Introduction to Docker

In the first part of the lab we try out the Docker tooling, start our first containers build our own first images and finish with setting environment variables and volumes in the container. The goal is to get well aligned with the core concepts and tools of the Docker technology.

If necessary you can install additional Ubuntu packages in the containers (apt-get update and apt-get install package). For example:

We propose to use multiple terminal windows in order to have some connected to some container and other one can be used to execute commands on the host.

Docker basics

  1. Start a base image (ubuntu:xenial) and check its system parameters, like memory and CPU. What is the correlation between the container's resource limits and the hosts resource limits?
  2. Check the properties of the running container from the host, execute docker ps and docker inspect.
  3. Check the IP address in the container (using ip addr show or ifconfig) and also on the host using the docker inspect.
  4. Install an nginx webserver inside the container and check the default web content from the host (apt-get update and apt-get install nginx).
  5. Check the default webpage of the server by nginx using a browser.
  6. Exit the container and check its state from the host. (docker ps -a)
  7. Restart the previous container and start the nginx again. (service nginx start)

Docker image construction

In the following the Docker images will be created:

Manual image construction

  1. Based on the ubuntu:xenial image prepare a new base image for your Java-based projects:

  2. Start a new container based on the new retelab/manual-java image and test your Hello world application again.

Automatic image construction

Hint: create a new subfolder for each image definition and put the Dockerfile and other related content into that folder.

  1. Using the Dockerfile syntax create the same image definition as before: based on the Ubuntu base image, install Java, add and compile the Hello world application (Hint: using the ADD Dockerfile command, you can add files into a container). Build this as a new image retelab/java (docker build).
  2. Start a new container based on the new retelab/java image and test your Hello world application again.
  3. Start a new container based on the new retelab/java and provide a COMMAND command-line argument to docker run and run the container using the Hello world application instead of the bash shell.
  4. Build a new image retelab/hello-world based on the retelab/java image (defined by a new Dockerfile) that starts the Hello world application instead of the bash shell (a CMD command in the Dockerfile). (Hint: take care on the WORKDIR in order to execute the commands in the right directory)

Environment variables

  1. Extend your a Hello world application to also print the value of the RETE_ENV Linux environment variable. Rebuild your two images after the changes.
  2. Start a new container based on the retelab/java, set the RETE_ENV environment variable (export RETE_ENV=production) and test your Hello world application again.
  3. Start a new container based on the retelab/hello-world by adding the RETE_ENV variable to the docker run command (as command line parameter and not using the export command) and check the output.
  4. Clean up all the running containers. (Use command line tools, like docker ps, grep, cut, xargs, docker rm -f. Check the manuals if necessary (man command))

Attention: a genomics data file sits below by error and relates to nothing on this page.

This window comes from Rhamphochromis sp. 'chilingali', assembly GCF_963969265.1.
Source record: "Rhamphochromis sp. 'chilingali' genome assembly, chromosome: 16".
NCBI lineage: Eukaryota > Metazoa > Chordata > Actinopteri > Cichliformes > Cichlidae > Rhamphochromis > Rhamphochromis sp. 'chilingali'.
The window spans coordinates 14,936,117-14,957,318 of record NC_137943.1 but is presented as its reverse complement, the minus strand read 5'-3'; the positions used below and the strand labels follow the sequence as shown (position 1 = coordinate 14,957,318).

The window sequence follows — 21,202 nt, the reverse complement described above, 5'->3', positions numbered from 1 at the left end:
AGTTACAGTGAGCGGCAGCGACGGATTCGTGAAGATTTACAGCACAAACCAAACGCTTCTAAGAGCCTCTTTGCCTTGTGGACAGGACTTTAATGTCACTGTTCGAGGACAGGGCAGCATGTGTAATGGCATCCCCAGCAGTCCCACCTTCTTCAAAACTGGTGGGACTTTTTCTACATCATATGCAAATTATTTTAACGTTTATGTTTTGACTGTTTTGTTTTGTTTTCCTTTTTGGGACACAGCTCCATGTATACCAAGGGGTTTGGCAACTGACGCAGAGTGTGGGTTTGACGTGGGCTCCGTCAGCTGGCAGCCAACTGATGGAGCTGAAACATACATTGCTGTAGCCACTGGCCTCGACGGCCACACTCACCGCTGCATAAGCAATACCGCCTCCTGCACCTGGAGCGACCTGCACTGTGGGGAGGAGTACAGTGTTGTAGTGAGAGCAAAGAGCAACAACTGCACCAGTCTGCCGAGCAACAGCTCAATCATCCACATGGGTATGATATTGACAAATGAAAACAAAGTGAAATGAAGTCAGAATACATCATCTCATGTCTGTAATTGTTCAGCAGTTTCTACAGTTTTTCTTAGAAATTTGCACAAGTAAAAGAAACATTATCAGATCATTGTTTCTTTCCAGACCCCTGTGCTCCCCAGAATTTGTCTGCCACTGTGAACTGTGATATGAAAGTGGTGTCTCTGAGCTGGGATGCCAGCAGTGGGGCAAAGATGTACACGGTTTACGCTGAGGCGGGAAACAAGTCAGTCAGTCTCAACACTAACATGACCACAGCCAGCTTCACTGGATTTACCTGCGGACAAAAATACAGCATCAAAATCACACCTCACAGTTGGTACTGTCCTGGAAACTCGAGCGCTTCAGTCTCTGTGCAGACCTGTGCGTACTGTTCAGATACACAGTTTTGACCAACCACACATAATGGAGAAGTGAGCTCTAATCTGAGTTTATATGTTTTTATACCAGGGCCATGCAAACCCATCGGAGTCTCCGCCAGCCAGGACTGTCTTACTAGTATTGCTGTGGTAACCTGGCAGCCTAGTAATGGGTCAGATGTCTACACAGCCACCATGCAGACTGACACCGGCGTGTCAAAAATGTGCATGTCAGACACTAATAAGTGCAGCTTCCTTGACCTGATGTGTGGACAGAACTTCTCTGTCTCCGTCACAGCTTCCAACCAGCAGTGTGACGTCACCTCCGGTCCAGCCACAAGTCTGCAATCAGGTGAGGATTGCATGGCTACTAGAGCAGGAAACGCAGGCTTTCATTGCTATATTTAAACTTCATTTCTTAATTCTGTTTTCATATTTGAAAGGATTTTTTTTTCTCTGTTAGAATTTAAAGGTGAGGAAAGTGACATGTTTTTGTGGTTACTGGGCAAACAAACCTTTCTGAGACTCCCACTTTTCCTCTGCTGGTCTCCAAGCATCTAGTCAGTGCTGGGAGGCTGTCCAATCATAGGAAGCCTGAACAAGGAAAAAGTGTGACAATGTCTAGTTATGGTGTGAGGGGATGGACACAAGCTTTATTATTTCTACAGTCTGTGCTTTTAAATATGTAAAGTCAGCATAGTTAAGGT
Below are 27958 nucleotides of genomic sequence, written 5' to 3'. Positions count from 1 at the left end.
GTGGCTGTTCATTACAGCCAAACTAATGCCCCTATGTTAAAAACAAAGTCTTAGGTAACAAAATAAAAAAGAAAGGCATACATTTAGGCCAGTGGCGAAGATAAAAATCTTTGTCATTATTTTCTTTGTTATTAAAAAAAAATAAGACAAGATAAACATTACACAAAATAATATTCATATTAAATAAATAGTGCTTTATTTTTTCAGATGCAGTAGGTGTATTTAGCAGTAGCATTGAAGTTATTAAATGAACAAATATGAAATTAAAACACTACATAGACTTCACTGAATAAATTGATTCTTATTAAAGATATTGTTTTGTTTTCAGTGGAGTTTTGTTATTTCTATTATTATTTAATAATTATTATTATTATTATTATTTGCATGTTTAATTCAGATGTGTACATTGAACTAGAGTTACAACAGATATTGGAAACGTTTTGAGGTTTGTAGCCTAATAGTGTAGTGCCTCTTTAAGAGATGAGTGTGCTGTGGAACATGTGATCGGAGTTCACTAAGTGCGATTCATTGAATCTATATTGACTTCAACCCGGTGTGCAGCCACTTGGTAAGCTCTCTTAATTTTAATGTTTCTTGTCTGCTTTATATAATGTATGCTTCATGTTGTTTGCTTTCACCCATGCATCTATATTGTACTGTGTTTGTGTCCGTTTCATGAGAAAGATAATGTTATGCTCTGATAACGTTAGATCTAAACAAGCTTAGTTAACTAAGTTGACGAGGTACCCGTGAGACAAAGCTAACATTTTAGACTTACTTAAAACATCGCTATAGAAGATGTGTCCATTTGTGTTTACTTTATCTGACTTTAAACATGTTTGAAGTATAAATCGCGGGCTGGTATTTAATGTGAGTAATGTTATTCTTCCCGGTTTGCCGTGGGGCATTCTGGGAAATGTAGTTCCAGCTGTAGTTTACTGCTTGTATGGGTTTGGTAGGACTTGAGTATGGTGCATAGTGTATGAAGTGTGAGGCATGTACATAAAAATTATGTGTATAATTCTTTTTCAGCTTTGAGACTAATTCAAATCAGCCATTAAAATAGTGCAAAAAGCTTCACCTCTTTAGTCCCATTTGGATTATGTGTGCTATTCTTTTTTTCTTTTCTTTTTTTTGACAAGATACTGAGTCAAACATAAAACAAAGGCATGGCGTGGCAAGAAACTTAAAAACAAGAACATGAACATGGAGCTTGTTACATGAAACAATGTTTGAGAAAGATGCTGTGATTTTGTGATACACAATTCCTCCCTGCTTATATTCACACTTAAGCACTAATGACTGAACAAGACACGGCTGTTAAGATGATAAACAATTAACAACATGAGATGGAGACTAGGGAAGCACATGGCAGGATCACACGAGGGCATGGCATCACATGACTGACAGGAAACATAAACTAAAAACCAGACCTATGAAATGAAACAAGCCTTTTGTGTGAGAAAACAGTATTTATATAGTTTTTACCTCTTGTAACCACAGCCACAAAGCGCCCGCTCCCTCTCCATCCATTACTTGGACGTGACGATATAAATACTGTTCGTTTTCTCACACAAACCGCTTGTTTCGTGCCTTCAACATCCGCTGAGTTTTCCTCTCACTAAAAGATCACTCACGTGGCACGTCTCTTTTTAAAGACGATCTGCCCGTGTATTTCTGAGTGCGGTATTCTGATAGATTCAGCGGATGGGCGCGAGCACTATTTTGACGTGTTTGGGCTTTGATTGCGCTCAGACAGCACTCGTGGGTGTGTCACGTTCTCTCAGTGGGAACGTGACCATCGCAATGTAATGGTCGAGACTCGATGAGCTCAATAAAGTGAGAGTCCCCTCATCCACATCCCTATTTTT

Docker Compose

Deploying using Docker containers and shared volumes

  1. Clone the repository from https://github.com/FTSRG-ReteLab/docker-lab and run the project with the following Gradle command:

    $ ./gradlew run

    It will fail as the MySQL server is not available.

  2. Start a new container running the MySQL server with username root and password retelab:

    $ docker build -t mysql-backend mysql-backend
    $ docker run -d mysql-backend

    This contains the golf dataset. The container does not have interactive shell, it starts in the background (-d parameter). Check if the container is running (docker ps) and check its IP address.

  3. Start and attach to a new process (bash shell) inside the running MySQL container using docker exec -ti and check the running processes using ps ax. Test the command line MySQL client (mysql -u root -pretelab -h localhost). (Hint: do not use docker attach to connect to the container, since it attaches the terminal to the main process of the container, which is a MySQL server process running in the background. Let's start a new bash process using docker exec).

  4. Test the MySQL connection from outside the MySQL container (e.g. from the host or from an other ubuntu:xenial-based empty Ubuntu container). Install the MySQL client on the host machine or in a new Ubuntu container:

    $ sudo apt-get install mysql-client
  5. To join to the MySQL server, use the following command:

    $ mysql -u root -pretelab -h IP_ADDRESS
  6. Define a new Docker image retelab/java-gradle-project using Dockerfile based on the previous retelab/java image. Add a new directory to the filesystem (mkdir /project), set it as workdir (WORKDIR command in the Dockerfile) and set the default command (CMD) to ./gradlew run. Build the image.
  7. Start a new container based on the retelab/java-gradle-project, add the git project's root dir to the container's /project directory as a volume (-v parameter). Take care on the connection string: modify the MySQL server address to the IP of your MySQL container.

  8. Clean up all the running containers.

Docker Compose-based deployment

  1. Using the docker-compose technology define the infrastructure in the form of a docker-compose.yml file.

  2. Fire up the infrastructure with a single command (docker-compose up).